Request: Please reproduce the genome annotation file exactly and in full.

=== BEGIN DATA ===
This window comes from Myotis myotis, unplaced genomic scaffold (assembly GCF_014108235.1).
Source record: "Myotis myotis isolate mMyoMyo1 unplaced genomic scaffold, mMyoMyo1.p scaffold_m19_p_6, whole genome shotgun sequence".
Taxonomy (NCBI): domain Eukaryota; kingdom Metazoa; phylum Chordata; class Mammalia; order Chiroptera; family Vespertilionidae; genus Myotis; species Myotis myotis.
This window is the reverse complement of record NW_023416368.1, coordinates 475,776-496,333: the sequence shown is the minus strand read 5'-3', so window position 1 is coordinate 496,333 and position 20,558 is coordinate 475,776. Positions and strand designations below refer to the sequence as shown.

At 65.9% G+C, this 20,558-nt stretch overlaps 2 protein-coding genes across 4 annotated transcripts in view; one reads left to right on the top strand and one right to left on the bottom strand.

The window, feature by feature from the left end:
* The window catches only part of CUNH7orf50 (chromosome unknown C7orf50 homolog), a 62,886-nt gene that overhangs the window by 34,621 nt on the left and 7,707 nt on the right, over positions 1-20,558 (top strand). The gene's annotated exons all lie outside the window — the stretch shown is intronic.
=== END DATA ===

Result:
This window comes from Myotis myotis, unplaced genomic scaffold (assembly GCF_014108235.1).
Source record: "Myotis myotis isolate mMyoMyo1 unplaced genomic scaffold, mMyoMyo1.p scaffold_m19_p_6, whole genome shotgun sequence".
Taxonomy (NCBI): domain Eukaryota; kingdom Metazoa; phylum Chordata; class Mammalia; order Chiroptera; family Vespertilionidae; genus Myotis; species Myotis myotis.
This window is the reverse complement of record NW_023416368.1, coordinates 475,776-496,333: the sequence shown is the minus strand read 5'-3', so window position 1 is coordinate 496,333 and position 20,558 is coordinate 475,776. Positions and strand designations below refer to the sequence as shown.

At 65.9% G+C, this 20,558-nt stretch overlaps 2 protein-coding genes across 4 annotated transcripts in view; one reads left to right on the top strand and one right to left on the bottom strand.

The window, feature by feature from the left end:
* The window catches only part of CUNH7orf50 (chromosome unknown C7orf50 homolog), a 62,886-nt gene that overhangs the window by 34,621 nt on the left and 7,707 nt on the right, over positions 1-20,558 (top strand). The gene's annotated exons all lie outside the window — the stretch shown is intronic.